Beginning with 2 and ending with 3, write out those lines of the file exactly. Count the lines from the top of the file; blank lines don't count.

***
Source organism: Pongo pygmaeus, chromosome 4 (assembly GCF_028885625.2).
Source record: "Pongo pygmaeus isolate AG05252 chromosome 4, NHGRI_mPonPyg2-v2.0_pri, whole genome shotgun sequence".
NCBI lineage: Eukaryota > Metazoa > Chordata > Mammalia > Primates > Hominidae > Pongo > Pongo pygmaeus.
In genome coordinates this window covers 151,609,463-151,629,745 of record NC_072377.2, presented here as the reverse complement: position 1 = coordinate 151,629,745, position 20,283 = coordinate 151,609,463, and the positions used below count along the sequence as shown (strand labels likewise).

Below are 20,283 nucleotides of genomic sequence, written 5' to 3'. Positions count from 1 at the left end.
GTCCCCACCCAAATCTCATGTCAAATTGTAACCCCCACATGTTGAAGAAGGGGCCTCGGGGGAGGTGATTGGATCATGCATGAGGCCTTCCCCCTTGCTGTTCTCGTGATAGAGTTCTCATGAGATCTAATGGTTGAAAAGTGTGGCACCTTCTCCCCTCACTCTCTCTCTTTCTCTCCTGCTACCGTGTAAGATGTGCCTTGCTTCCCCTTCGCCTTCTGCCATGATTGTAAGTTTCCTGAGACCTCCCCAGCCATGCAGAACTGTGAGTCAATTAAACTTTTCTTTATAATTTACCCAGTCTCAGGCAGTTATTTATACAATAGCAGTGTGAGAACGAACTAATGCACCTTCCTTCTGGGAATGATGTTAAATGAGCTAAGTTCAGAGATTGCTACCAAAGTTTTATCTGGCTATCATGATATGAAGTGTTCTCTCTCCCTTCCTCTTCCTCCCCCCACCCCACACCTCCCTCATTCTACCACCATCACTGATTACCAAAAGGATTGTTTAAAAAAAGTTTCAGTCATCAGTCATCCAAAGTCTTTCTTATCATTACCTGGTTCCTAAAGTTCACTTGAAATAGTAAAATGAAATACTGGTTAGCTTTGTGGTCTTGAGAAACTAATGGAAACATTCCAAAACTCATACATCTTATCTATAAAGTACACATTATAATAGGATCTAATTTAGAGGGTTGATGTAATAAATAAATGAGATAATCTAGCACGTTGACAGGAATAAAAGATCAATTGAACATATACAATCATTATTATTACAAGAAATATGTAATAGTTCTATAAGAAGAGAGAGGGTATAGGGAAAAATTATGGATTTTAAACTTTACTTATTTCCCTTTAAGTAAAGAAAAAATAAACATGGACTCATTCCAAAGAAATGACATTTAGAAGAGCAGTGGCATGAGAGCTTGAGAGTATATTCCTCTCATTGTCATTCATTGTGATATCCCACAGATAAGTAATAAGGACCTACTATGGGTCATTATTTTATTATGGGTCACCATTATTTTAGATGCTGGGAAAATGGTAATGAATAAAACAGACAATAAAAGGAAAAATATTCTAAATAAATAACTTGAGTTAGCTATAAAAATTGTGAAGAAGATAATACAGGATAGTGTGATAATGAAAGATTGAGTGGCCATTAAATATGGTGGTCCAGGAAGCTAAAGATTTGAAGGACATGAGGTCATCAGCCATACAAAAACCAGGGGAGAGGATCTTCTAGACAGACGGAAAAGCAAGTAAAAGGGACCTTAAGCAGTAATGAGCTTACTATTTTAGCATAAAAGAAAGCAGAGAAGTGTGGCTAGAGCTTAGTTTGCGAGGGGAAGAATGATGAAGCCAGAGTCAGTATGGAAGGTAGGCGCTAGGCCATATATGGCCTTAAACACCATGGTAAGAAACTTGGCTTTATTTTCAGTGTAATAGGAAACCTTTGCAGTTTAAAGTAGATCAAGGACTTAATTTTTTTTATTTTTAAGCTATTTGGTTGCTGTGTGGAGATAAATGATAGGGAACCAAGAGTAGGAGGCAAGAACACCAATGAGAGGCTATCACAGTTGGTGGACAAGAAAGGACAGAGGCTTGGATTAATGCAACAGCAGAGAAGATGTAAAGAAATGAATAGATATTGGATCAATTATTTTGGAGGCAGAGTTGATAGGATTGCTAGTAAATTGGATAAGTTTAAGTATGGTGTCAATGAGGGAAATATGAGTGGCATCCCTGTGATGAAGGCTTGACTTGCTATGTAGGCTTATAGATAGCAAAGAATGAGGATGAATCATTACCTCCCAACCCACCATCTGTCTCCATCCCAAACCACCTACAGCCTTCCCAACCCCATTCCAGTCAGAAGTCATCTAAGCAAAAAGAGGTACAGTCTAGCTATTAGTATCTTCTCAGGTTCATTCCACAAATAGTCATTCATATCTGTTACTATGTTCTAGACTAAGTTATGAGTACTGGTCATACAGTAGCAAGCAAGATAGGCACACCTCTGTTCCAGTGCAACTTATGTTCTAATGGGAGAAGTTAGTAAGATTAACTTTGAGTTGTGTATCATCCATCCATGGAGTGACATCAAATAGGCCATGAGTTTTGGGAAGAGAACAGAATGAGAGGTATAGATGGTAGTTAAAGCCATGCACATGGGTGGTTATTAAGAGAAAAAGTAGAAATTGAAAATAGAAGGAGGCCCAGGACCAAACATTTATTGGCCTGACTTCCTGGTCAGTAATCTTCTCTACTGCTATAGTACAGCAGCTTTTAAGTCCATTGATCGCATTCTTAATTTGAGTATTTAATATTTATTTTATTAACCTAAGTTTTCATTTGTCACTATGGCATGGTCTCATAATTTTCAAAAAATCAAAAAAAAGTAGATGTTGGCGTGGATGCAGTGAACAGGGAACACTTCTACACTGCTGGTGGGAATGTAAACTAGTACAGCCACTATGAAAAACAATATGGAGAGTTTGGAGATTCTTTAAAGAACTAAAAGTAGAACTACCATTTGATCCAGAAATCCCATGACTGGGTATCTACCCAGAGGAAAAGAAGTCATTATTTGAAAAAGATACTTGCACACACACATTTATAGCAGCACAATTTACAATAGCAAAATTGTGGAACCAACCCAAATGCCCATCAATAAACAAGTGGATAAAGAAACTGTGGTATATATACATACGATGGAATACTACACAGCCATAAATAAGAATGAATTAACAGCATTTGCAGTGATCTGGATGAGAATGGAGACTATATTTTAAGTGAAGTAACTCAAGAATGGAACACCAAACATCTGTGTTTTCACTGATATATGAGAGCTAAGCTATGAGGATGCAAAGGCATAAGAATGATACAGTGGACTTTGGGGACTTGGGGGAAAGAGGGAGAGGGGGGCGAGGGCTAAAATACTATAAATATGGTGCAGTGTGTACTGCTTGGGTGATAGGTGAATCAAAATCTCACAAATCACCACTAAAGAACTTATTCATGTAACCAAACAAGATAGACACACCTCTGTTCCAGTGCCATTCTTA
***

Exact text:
Source record: "Pongo pygmaeus isolate AG05252 chromosome 4, NHGRI_mPonPyg2-v2.0_pri, whole genome shotgun sequence".
NCBI lineage: Eukaryota > Metazoa > Chordata > Mammalia > Primates > Hominidae > Pongo > Pongo pygmaeus.